Montenegro - Country Commercial Guide
Market Overview
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Since regaining independence in 2006, Montenegro has adopted an investment framework to encourage growth, employment, and exports.  Although the continuing transition has not eliminated all structural barriers, the government recognizes the need to remove impediments, ensure business-friendly policies, and improve transparency and openness to foreign investors.

Montenegro makes no distinction between domestic and foreign companies.  Foreign companies can own 100 percent of a domestic company, while profits and dividends can be repatriated without limitations or restrictions.  Exceptions to this policy are the small number of cases dealing with defense-related industries.

As a candidate country on its path to joining the European Union (EU), Montenegro has opened all 33 negotiating chapters (and closed three).  But the county’s candidacy is dependent on progress against specific rule of law benchmarks outlined in the EU Accession Framework.  Under the revised accession framework adopted in 2021, the EU will not close any other chapters until these benchmarks related to the judiciary and fundamental rights and justice, freedom, and security are achieved.  The European Commission’s 2022 Country Report for Montenegro termed progress in this area as “limited.”  Despite regulatory improvements, corruption remains a significant concern.  Montenegro is a member of the Central European Free Trade Agreement (CEFTA) and participates in the Regional Cooperation Council of Southeast Europe and the Berlin Process but has not joined the Open Balkan Initiative, previously known as “Mini-Schengen,” an initiative championed by Serbia and Albania that was designed to facilitate trade, services, and movement of people throughout the Western Balkans.  The Euro is the official currency in Montenegro, which stabilizes financial flows and results in lower transaction costs.  Private ownership is protected by the Constitution and includes equal treatment of foreigners.  Montenegro joined NATO in June 2017.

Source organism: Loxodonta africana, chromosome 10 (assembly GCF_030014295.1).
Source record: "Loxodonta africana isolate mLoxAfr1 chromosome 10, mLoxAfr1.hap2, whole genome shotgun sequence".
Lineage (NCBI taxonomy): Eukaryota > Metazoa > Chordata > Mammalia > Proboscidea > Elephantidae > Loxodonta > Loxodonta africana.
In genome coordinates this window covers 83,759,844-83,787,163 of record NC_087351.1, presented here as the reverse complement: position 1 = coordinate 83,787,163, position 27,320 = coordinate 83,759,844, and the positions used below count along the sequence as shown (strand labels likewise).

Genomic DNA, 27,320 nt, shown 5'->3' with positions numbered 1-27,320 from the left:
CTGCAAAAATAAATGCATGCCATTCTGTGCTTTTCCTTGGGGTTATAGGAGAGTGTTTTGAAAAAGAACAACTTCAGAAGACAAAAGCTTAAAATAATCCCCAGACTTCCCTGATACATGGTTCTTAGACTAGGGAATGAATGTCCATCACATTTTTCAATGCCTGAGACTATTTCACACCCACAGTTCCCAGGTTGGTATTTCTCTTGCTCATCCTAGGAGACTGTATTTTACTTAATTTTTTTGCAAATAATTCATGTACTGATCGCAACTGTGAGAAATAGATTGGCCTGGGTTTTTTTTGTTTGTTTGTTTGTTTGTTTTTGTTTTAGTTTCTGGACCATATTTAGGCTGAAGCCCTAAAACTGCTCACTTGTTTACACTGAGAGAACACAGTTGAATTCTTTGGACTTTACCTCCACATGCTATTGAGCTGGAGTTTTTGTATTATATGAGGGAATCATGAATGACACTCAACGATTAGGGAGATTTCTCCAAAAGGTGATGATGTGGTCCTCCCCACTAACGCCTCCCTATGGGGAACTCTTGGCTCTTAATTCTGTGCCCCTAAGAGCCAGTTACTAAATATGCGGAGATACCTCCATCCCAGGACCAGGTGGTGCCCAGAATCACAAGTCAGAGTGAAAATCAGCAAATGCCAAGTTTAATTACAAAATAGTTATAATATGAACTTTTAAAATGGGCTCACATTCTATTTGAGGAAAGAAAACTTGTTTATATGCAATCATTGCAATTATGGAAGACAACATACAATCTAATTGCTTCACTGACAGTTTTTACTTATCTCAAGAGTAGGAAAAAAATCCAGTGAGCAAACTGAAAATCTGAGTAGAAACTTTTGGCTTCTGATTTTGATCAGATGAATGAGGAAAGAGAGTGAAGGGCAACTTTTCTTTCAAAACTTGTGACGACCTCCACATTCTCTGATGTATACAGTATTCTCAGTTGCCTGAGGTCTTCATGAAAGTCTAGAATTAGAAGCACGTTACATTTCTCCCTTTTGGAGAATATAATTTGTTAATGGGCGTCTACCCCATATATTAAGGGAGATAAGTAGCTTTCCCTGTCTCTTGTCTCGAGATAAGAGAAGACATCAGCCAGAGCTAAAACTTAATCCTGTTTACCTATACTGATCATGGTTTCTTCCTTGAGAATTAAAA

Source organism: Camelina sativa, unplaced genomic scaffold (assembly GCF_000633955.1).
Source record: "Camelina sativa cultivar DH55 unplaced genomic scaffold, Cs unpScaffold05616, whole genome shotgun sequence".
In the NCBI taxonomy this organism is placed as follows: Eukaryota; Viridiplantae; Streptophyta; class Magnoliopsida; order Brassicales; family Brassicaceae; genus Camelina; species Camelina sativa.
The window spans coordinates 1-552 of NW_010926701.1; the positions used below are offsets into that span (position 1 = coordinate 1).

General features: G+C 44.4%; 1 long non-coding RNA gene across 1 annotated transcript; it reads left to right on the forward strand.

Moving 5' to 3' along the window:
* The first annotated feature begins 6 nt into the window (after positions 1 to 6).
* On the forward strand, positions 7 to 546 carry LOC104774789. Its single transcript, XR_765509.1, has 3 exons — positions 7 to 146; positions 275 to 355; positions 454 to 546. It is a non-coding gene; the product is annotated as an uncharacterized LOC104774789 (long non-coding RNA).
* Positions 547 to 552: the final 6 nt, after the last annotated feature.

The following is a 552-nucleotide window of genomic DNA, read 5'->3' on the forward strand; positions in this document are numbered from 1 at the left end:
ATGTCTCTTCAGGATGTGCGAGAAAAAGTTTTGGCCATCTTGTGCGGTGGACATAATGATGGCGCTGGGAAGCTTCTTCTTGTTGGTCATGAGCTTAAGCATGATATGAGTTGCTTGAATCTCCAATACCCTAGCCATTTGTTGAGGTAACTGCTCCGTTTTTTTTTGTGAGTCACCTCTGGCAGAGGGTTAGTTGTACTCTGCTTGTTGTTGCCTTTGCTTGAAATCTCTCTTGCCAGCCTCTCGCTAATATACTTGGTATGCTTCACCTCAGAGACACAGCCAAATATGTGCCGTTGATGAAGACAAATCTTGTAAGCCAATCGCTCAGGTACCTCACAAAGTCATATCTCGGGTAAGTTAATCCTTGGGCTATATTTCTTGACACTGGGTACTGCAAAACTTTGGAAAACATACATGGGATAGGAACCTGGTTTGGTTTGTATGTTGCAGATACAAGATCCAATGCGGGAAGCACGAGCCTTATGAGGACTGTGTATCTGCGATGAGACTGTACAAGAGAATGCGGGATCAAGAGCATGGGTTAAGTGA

According to the Montenegrin Investment Agency, foreign direct investment (FDI) to Montenegro in 2022 totalled $1.03 billion.  Although no one source country dominates FDI, significant investments have come from Serbia, Russia, Germany, Switzerland, UAE, Turkey, Italy, and the United States, with other investments coming from Cyprus, the Netherlands and Austria.  Montenegro has one of the highest public debt-to-GDP ratios in the region, but this ratio has been declining over the last two years thanks to strong growth and repayments, dropping from a high of 105 percent in 2020 to about 73 percent in April 2023.  Infrastructure development remains a government priority.  The China Road and Bridge Corporation built the first section of Montenegro’s north-south highway, which became operational in July 2022 and is designed to better connect the more developed south with the relatively underdeveloped north of the country.  The final three sections to connect to Serbia have not entered the tender process.  The Adriatic-Ionian to connect Albania to Croatia via Montenegro is another strategic project with the potential to unlock increased commerce along the Adriatic coast. 

The pandemic hit Montenegro’s economy hard, with the unemployment rate reaching 24 percent by the end of 2021 before returning to 16 percent at the end of 2022.  Gross domestic product (GDP) declined by 15.3 percent in 2020, the biggest drop in Europe.  The country enjoyed a strong recovery in 2021; however, with the government announcing GDP growth of 14 percent for the year, one of the highest in Europe.  GDP growth was 6.9 percent in 2022, led by private consumption and a better-than-expected tourism season.  Economic recovery will continue to face challenges, however, including an unpredictable political environment characterized by frequent changes in government since 2020.  The current government lacks a clear political mandate following a vote of no confidence in August 2022 that has left holdover or “caretaker” ministers occupying key postings, slowing or altogether halting critical government investment decisions.  Early parliamentary elections took place in June 2023, and negotiations to form a new government are underway as of October 2023. 

Under the previous government in 2022, Montenegro began implementing a wide-ranging economic reform program known as Europe Now, which eliminated all individual health care contributions, almost doubled the minimum wage, increased pensions, and introduced a system of progressive taxation.  Analysts have attributed Montenegro’s 20 percent increase in consumption and an inflation rate of over 17 percent in 2022 to the reforms, coupled with inflows of Russian and Ukrainian citizens as a result of Russia’s war of aggression against Ukraine. 

Political Environment

For background information on the political and economic environment of Montenegro, please click on the following link: